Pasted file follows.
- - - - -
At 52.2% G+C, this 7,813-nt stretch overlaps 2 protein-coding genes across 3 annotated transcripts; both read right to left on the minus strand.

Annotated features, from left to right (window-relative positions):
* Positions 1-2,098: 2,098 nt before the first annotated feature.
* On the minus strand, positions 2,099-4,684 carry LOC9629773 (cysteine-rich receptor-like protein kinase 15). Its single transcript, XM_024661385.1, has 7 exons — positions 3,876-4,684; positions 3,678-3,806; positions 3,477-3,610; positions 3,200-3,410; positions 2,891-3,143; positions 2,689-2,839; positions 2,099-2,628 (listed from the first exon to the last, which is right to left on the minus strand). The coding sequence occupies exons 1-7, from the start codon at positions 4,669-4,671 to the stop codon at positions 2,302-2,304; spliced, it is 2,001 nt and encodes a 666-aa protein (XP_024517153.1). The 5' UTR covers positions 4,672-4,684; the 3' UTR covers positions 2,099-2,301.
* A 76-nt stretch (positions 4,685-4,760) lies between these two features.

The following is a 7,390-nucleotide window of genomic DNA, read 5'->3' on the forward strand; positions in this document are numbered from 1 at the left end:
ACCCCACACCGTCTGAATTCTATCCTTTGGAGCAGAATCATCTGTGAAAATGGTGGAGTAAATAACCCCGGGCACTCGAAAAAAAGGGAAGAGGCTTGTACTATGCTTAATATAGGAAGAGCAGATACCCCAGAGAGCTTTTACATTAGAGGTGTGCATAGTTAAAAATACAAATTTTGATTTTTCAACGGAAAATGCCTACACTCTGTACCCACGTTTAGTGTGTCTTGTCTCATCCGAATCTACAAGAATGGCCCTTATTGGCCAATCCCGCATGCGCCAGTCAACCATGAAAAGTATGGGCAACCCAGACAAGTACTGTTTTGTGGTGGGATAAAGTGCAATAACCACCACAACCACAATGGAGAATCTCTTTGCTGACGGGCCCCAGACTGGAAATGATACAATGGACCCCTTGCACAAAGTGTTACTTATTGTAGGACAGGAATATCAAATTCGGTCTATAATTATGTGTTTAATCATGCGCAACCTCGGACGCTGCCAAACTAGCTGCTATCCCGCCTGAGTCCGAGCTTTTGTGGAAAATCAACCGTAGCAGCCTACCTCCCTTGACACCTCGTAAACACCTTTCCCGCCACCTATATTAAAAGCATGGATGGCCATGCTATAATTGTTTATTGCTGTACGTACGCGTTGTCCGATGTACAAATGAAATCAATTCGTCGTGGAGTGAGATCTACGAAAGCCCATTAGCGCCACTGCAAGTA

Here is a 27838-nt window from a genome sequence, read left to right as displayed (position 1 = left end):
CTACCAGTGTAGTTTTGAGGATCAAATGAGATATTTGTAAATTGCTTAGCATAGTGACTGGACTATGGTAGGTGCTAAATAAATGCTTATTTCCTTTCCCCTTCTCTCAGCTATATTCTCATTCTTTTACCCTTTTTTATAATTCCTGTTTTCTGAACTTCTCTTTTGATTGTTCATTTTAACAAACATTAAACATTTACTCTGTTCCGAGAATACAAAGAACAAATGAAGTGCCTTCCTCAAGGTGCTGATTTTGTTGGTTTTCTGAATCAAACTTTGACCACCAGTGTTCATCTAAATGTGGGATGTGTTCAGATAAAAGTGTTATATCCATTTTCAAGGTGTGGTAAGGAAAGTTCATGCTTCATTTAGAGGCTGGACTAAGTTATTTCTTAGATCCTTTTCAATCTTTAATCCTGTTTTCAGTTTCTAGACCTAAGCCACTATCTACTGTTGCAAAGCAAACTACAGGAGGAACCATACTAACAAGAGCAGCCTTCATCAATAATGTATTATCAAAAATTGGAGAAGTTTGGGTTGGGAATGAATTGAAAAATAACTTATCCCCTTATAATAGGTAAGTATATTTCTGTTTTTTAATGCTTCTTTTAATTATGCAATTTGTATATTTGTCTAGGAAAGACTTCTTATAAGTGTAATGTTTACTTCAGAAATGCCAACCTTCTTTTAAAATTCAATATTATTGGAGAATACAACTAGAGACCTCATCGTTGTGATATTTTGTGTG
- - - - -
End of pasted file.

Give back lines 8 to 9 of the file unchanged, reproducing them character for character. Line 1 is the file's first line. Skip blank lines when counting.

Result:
Here is a 27838-nt window from a genome sequence, read left to right as displayed (position 1 = left end):
CTACCAGTGTAGTTTTGAGGATCAAATGAGATATTTGTAAATTGCTTAGCATAGTGACTGGACTATGGTAGGTGCTAAATAAATGCTTATTTCCTTTCCCCTTCTCTCAGCTATATTCTCATTCTTTTACCCTTTTTTATAATTCCTGTTTTCTGAACTTCTCTTTTGATTGTTCATTTTAACAAACATTAAACATTTACTCTGTTCCGAGAATACAAAGAACAAATGAAGTGCCTTCCTCAAGGTGCTGATTTTGTTGGTTTTCTGAATCAAACTTTGACCACCAGTGTTCATCTAAATGTGGGATGTGTTCAGATAAAAGTGTTATATCCATTTTCAAGGTGTGGTAAGGAAAGTTCATGCTTCATTTAGAGGCTGGACTAAGTTATTTCTTAGATCCTTTTCAATCTTTAATCCTGTTTTCAGTTTCTAGACCTAAGCCACTATCTACTGTTGCAAAGCAAACTACAGGAGGAACCATACTAACAAGAGCAGCCTTCATCAATAATGTATTATCAAAAATTGGAGAAGTTTGGGTTGGGAATGAATTGAAAAATAACTTATCCCCTTATAATAGGTAAGTATATTTCTGTTTTTTAATGCTTCTTTTAATTATGCAATTTGTATATTTGTCTAGGAAAGACTTCTTATAAGTGTAATGTTTACTTCAGAAATGCCAACCTTCTTTTAAAATTCAATATTATTGGAGAATACAACTAGAGACCTCATCGTTGTGATATTTTGTGTG